Small and medium enterprises (SMEs) in India have witnessed tremendous growth over the last few years. The SME sector accounts for more than 95% of establishments in India and is offering 80% of jobs in the manufacturing sector. Considering the pivotal role which the SME sector is playing in the country’s development, it is imperative to bolster its growth with the timely funding.
Nowadays, various banks and non-banking finance companies (NBFCs) are offering loan options which are specifically designed to meet the burgeoning needs of SMEs. While the availability of loan options has come as a blessing in disguise, it has also raised a big question— Should you take an SME loan or liquidate your savings to finance your SME business requirements?
Often people, running a sole proprietorship business, fund their business entirely through their savings just because securing an SME business loan might seem like a gigantic task or because they are against of taking a loan. However, liquidating your entire savings just because you don’t want to take a debt, might not be the right idea.
The upside of using personal savings is that you can save yourself from the expenses of high interest rates and you do not need to worry about the repayment of the loan. Further, you can save yourself.
from potential creditors and the fear of legal notices which could become real in case you delay or miss your loan EMIs. These are, perhaps, in a nutshell, some of the benefits of funding your business with your savings. However, the film is not over yet.
Let’s look at the other side of the coin to know about the benefits of taking an SME loan which you might not be aware of=
For a start, liquidating all your savings and not keeping anything for the future is never a good idea. In case you would any urgent need of funds, you might have to ask your friends for help as you might have used all your savings.
However, it can be an unsure fund option due to the quantum of funds available. In contrast, you can apply for an SME loan for your business at relatively lower interest rate while at the same time enjoying the financial security of having money to take care of divergent funds requirements and unforeseen circumstances in the future.
Second, SME loans are one of the cheapest fund options available in the market to fund your business needs.
You can avail SME loan for up to Rs 25 crore with flexible tenure.
Third, retaining your savings and opting for an SME loan can be an attractive option as you can earn interests on your saving account as well. It means, while you can continue earning interest on your saving account, you can run your business with a relatively less expensive option, i.e., SME loan. Also, you can invest your savings in other income-generating funds to earn more.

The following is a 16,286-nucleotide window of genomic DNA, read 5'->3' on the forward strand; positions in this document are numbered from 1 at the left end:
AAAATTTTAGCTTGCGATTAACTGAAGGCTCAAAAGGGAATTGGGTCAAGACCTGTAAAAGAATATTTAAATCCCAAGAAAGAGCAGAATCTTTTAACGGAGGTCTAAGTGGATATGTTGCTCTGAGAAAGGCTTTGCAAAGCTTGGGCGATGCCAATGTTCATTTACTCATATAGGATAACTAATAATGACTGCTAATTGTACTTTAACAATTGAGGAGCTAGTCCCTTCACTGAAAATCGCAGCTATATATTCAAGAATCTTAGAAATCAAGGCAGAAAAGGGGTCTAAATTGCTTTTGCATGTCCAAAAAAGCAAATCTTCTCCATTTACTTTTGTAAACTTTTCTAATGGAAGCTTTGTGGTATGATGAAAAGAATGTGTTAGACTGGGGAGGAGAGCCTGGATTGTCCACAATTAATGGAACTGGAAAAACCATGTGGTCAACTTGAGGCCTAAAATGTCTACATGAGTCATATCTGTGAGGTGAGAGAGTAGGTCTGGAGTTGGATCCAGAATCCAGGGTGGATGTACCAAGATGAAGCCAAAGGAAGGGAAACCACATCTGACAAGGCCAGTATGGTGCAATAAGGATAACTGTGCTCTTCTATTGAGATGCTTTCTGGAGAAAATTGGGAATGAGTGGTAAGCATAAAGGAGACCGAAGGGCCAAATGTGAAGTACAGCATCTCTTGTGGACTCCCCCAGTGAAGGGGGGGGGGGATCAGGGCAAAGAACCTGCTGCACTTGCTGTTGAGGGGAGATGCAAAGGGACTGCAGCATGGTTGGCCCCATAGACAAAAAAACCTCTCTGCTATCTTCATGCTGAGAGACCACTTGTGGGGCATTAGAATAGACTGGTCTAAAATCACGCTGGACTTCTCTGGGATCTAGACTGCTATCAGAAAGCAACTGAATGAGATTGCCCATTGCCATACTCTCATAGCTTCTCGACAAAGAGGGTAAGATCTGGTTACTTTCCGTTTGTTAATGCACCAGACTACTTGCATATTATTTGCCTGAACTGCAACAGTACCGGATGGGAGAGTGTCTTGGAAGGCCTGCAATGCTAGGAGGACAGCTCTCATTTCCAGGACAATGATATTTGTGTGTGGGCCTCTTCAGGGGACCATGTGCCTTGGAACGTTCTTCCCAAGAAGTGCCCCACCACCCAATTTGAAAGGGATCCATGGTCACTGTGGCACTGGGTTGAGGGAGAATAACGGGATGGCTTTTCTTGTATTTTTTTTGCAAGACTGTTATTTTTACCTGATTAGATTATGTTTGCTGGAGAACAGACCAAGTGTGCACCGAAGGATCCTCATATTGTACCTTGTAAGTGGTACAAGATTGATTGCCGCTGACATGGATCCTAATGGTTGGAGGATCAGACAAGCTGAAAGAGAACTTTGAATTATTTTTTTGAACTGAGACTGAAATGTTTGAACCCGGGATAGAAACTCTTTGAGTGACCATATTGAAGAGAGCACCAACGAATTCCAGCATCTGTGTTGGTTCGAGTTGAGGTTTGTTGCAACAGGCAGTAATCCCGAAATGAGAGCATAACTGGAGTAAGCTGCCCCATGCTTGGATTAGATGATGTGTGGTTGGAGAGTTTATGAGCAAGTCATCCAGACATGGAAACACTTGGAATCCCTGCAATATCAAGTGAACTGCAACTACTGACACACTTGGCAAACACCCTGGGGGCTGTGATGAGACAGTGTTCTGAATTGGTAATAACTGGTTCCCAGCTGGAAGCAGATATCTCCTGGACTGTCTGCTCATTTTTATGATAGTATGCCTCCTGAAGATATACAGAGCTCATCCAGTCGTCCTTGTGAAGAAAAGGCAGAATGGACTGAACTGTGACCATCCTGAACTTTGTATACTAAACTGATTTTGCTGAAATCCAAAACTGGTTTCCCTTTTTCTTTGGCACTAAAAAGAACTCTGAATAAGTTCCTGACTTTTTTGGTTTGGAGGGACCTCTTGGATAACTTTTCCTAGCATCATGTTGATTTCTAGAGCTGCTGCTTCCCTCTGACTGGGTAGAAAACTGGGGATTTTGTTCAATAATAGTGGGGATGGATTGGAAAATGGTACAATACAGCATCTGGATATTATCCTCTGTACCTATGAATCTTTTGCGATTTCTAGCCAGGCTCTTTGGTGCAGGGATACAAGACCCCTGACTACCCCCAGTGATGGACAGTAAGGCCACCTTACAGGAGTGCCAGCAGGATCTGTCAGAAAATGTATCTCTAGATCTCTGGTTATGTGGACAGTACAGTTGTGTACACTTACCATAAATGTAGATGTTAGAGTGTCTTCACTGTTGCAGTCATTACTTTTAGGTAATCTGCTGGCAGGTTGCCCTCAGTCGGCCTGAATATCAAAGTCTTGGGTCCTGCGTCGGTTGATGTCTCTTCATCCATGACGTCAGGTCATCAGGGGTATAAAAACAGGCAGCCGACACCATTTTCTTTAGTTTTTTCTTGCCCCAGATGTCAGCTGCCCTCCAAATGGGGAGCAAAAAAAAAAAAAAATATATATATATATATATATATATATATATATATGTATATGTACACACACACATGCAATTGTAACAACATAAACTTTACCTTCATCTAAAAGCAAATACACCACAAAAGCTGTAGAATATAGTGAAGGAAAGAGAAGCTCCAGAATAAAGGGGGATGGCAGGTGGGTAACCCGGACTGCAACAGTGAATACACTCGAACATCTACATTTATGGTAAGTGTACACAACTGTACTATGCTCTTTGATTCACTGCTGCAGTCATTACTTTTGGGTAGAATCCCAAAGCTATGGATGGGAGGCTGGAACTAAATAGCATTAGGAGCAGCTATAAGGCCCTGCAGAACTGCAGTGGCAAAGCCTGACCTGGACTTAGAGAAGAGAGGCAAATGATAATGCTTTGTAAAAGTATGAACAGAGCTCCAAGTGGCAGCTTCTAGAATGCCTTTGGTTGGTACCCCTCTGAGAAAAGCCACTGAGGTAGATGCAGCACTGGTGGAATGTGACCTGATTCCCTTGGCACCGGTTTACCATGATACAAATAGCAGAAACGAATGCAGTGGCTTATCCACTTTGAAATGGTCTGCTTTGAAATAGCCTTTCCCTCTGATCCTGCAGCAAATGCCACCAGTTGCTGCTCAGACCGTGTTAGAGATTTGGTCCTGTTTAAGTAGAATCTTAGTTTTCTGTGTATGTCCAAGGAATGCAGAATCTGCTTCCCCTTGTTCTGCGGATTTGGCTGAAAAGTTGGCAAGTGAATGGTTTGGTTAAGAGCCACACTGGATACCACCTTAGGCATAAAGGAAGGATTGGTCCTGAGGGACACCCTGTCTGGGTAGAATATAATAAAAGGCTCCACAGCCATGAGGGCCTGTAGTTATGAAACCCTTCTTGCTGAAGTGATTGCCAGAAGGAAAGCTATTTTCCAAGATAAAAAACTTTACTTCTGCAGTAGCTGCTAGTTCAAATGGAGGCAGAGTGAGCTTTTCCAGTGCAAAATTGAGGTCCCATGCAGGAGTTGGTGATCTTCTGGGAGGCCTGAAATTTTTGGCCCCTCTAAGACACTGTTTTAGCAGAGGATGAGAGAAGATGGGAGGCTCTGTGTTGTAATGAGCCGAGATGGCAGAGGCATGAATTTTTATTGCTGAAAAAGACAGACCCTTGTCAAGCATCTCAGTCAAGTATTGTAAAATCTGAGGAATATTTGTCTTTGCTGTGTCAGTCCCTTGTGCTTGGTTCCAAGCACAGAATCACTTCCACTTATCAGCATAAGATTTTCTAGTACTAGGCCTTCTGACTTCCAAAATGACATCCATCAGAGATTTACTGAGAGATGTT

The money that you would earn by investing your savings would be more than the interest that you would pay on your SME loan. Moreover, small business loans enjoy tax benefits as well and thus; you can use an SME loan to reduce your tax liability to some extent.
Further, some credit is required to build a credit score and get a loan for business in the future. However, if you would use only your savings to grow your business, you might find it difficult to build your credit profile to seek an SME loan, in case you need it in future. Also, lenders would be interested in checking your personal credit score at the time of sanctioning your loan, however, without credit, it would not be possible.
And finally, with an SME loan, you get the flexibility to borrow as much amount you need to operate your business efficiently. Restricting yourself only to your personal savings would mean you have limited amount to invest, whereas your business would require a high capital flow which can only come from an SME loan.
Remember, business is a risky affair, and therefore, it is always advised to set aside a portion of your savings for your rainy days. So, whenever a question arises whether you should go with an SME loan or liquidate your savings, it makes sense to go with the first option.
Source: Freepress Journal